There are plenty of times in this season alone where two characters will have a conversation that goes along the lines of “Hey, remember that thing we both know about that the audience doesn’t?” “Yes, I do, and I’ll explain it to you, for no other reason than just to prove it! Seriously! No other reason!” And that’s just when they manage to avoid the most cliched exposition set-up in anime history, “As you know…” Rewrites are not a bad thing when done right, and Vampire Knight seriously needed one. If you need any more proof of this, there’s a scene in episode 9 where Zero gets scolded for not referring to a pure-blood with the proper honorific… Despite the fact that the dub has no honorifics in it. Go ahead and listen to it if you really want to hear Vic and Laura chew the scenery, but otherwise, stick to the subs on this one.
If you didn’t notice from my plot summary, Vampire Knight follows what sounds… At least to me… like a flawed concept. Maybe I’m just thinking about this all wrong, but if you’re trying to encourage the peaceful cohabitation of humans and vampires… Maybe you want to let the humans know about it at some point? Maybe you’d want them to go to school together, under close supervision, rather than holding the humans just out of reach like a tasty snack that they’ll want even more because they can’t have it? Because every time these two classes meet, the chance for danger is so high that they needed to implement a disciplinary committee. And hell, it’s not like the sunlight kills the vamps. They just get sunburned… Which somehow makes less sense than the whole sparkly thing.
While I haven’t heard anybody make that complaint before, I have heard pretty much every other complaint this series receives. A lot of them are from Twilight haters claiming it’s the anime answer to that sorry franchise, while a lot more of them criticize it on technical issues, or they just call it flat out boring. Yeah, this show doesn’t have a very good reputation. Even Watchmojo, a Youtube channel that considers Naruto and Pokemon to be two of the top ten best anime ever made, didn’t even bother to include Vampire Knight on their top ten anime vampires list, despite Zero and Maria being pretty good candidates for it. So for everything that it does wrong, does it do anything right?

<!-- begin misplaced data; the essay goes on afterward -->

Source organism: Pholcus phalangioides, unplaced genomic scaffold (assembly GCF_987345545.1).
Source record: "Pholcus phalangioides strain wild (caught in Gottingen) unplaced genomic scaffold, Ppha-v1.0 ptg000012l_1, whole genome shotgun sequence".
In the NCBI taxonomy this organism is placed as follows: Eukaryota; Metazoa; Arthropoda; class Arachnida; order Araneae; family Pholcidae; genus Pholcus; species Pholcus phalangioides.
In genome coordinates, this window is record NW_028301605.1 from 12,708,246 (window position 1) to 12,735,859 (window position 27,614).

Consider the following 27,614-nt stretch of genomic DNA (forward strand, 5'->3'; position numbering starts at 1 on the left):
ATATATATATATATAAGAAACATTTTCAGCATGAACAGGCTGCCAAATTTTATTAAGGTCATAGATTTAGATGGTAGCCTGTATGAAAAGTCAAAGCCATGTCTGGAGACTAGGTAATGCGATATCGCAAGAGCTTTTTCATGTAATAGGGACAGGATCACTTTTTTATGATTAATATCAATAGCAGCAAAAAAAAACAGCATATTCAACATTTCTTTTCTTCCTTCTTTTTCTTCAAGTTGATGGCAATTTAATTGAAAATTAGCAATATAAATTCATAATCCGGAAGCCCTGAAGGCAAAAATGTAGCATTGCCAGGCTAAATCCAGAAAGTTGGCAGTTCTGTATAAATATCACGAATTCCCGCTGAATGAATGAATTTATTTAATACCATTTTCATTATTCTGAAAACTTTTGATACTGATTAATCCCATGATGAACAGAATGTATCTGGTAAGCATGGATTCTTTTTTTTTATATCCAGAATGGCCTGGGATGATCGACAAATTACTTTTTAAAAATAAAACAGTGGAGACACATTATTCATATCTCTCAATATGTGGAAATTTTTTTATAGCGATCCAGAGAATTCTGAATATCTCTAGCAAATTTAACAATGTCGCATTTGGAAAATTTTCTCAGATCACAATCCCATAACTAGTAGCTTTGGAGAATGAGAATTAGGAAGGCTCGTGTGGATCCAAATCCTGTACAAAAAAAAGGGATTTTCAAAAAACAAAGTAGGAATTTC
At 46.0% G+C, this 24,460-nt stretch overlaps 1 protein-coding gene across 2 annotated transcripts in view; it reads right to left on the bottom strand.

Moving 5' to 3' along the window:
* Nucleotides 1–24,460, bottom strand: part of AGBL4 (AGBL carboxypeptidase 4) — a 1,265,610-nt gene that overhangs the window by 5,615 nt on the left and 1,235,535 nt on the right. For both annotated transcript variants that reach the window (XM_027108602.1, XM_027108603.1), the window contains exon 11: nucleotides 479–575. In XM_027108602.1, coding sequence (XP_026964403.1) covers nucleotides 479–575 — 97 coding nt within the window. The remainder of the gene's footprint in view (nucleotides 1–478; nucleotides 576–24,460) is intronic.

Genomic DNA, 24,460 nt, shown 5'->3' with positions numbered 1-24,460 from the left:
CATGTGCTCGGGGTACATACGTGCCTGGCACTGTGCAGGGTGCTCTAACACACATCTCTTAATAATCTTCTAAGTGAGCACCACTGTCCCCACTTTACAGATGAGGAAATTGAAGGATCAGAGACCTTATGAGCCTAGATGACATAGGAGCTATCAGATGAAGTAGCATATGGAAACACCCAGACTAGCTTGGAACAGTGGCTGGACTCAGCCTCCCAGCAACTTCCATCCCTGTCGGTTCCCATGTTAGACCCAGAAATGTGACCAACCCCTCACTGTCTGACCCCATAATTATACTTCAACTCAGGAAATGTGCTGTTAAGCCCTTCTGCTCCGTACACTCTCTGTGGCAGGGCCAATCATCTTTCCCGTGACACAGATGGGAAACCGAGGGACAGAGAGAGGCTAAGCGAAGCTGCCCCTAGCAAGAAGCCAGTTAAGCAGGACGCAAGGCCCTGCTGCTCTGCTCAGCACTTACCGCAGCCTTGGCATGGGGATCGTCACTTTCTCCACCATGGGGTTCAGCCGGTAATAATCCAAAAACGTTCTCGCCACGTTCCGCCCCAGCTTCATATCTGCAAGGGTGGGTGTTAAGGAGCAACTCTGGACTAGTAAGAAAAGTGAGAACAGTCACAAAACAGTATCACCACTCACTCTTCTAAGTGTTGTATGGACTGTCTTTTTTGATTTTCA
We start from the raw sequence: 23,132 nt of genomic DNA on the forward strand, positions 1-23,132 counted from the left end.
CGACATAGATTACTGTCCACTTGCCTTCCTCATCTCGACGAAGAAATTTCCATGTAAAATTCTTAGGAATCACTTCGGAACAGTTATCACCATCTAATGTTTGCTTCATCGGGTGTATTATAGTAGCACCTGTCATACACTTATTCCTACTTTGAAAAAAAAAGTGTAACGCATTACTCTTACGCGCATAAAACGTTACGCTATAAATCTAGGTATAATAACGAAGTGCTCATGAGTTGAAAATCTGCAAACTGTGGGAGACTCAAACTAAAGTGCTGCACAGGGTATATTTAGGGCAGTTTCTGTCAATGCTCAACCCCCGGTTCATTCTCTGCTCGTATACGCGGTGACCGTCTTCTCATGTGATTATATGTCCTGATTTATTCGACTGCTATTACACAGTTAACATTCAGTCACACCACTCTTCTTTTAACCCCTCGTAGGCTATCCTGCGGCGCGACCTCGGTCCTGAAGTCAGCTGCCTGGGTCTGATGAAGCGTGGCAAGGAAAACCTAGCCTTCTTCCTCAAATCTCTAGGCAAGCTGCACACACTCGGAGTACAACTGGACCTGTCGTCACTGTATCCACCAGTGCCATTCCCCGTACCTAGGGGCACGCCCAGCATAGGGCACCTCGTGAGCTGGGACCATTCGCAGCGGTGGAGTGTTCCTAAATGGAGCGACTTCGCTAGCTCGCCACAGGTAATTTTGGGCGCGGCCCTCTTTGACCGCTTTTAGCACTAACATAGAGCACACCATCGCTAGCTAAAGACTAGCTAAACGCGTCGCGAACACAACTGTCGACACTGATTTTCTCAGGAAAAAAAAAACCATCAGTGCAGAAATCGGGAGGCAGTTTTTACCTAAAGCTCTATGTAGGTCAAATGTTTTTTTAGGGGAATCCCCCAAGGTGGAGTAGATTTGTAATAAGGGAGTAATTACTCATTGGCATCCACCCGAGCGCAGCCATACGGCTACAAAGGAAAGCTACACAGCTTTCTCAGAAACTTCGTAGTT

Quite a few things, actually. Vampire Knight is a paranormal romance story through-and-through, belonging to the same genre as Twilight and it’s various knockoffs. The point of these titles is to be a sexy, romantic escapist fantasy for women, although target age may differ. Vampire Knight is about as good as a paranormal romance can get, as it succeeds at a few basic elements that Twilight failed at. First of all, in regards to the main love triangle, you never have to wonder why those two paranormal dudes are after that bland, bitchy Bella chick. Zero and Yukis relationship leaves absolutely no question about why they’re so close or why there’s so much unresolved tension between them, and while Kaname’s intentions aren’t made clear until season 2, you can still tell at an early stage that there’s some substance to it beyond him just being a creeper. Also, I hate to say it, Vampire Knight is actually really sexy.
And no, I’m not saying there’s a ton of fanservice, exposed skin and big boobs. At best, Zero takes his shirt off a few times. The sexuality in this show is something far more subtle than that.
See, the school is divided between two classes. The night class, the vampires, are mature, introspective, experienced, and generally carry an air of superiority. The night class, made up of humans, come off as much younger in comparison, despite being physically the same age. They’re naive, and they worship the night class, but interaction is forbidden… The vampires can only drink blood from other vampires, while the humans are left to wonder what goes on in the other class, having no idea what the truth of it all is, and yes, there’s heavy temptation on both sides. The metaphor behind all of this… Yes, Vampire Knight has a metaphor, close your jaws… Is about sexuality. Vampires represent the sexually active, while humans represent the virginal. That’s why the opening song’s title translates to “Two beating hearts and the crimson sin…” The blood in your heart is the sin.